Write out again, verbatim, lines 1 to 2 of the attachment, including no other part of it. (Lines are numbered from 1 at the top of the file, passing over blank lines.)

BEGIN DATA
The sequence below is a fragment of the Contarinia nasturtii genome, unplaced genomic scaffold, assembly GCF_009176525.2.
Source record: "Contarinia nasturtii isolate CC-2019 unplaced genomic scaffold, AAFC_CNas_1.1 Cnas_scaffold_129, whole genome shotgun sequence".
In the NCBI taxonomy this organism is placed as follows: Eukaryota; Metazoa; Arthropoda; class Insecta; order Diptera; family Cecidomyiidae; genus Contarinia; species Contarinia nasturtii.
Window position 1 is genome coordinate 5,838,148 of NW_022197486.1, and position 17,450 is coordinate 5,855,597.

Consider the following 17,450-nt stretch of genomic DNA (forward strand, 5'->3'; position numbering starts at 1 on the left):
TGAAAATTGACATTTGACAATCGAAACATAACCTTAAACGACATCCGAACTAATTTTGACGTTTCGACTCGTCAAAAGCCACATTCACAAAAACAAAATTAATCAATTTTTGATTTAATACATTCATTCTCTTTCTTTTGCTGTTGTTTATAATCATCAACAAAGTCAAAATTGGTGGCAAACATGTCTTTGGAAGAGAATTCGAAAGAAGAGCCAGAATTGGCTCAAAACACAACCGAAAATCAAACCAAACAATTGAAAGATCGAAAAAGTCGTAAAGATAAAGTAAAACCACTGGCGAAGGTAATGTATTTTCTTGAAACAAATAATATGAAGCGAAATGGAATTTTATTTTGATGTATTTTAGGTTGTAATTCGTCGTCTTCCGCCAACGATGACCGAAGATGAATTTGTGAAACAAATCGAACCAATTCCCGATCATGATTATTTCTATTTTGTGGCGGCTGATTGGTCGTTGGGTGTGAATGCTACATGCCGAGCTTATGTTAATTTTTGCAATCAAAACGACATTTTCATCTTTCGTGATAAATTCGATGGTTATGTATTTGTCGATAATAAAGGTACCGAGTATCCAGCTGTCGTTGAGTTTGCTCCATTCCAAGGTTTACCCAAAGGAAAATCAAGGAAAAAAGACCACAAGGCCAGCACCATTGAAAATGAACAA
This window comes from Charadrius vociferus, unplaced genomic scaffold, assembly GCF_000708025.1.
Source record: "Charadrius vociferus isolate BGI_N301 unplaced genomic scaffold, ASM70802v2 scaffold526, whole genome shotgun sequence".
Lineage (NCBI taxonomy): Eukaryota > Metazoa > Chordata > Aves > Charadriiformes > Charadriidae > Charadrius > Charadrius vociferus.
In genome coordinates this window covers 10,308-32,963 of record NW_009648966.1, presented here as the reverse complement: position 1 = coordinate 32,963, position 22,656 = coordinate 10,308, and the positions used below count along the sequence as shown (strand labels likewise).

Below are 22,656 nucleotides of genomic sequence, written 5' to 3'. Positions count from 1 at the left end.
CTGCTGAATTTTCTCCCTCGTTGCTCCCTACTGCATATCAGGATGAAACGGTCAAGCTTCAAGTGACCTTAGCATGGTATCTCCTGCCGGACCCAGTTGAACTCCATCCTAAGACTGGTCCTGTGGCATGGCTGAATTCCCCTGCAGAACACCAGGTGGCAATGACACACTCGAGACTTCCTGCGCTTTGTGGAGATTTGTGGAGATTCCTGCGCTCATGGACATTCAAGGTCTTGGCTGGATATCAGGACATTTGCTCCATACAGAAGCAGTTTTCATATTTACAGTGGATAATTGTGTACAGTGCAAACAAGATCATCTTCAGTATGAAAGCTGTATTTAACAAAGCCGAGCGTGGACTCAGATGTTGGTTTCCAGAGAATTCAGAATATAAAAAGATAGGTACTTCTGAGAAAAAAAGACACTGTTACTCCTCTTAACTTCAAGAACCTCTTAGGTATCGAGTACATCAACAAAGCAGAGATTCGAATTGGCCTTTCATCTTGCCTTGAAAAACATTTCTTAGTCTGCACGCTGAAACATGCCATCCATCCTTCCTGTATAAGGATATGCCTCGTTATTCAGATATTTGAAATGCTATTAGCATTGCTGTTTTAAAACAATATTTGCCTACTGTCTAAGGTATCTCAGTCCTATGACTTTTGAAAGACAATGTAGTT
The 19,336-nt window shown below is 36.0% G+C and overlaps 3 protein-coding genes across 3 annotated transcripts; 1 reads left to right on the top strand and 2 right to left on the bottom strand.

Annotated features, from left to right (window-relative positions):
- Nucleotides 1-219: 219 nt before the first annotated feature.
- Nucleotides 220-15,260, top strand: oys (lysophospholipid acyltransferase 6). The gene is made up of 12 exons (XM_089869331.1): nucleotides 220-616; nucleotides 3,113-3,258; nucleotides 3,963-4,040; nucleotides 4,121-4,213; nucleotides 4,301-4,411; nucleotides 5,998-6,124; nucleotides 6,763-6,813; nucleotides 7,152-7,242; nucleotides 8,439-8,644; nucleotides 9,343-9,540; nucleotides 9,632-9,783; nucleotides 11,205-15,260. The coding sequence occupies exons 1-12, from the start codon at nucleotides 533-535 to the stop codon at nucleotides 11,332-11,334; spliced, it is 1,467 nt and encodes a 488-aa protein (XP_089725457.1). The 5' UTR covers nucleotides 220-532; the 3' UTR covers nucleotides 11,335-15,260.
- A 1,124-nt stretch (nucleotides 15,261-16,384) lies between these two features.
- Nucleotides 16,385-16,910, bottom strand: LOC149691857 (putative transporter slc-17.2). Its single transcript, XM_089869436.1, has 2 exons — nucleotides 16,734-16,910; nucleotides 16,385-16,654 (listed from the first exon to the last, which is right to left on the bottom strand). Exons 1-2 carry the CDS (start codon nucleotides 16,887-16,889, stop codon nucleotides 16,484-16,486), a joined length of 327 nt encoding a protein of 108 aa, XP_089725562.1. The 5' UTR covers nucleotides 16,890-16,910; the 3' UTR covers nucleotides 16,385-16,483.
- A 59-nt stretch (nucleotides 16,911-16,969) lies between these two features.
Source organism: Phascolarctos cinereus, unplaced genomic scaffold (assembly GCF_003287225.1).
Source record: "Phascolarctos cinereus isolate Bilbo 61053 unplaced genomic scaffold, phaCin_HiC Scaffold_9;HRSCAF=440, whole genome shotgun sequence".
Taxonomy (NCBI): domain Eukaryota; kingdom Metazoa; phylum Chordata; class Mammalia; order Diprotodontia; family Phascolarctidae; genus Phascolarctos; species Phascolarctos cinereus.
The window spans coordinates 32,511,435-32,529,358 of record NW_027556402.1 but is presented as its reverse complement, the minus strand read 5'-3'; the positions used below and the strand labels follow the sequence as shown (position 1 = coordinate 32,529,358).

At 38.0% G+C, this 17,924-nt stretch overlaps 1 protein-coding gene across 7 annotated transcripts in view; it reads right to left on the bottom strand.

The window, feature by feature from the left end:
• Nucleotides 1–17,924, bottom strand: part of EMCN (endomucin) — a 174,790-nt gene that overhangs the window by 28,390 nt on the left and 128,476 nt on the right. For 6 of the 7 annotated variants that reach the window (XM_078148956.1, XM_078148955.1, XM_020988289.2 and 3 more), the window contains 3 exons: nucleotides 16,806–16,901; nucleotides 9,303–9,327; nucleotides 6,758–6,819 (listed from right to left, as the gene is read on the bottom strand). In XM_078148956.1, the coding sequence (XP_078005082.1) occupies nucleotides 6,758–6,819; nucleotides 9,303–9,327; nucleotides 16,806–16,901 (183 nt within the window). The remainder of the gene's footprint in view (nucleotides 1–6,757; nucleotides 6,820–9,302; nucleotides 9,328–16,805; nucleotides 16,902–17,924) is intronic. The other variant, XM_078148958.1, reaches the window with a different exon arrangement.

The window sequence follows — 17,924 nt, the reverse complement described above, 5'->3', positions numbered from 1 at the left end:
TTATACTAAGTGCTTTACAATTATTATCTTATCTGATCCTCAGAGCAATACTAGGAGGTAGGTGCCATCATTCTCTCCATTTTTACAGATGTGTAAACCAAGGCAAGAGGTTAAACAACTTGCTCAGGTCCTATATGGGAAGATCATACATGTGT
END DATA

The sequence below is a fragment of the Contarinia nasturtii genome, unplaced genomic scaffold, assembly GCF_009176525.2.
Source record: "Contarinia nasturtii isolate CC-2019 unplaced genomic scaffold, AAFC_CNas_1.1 Cnas_scaffold_129, whole genome shotgun sequence".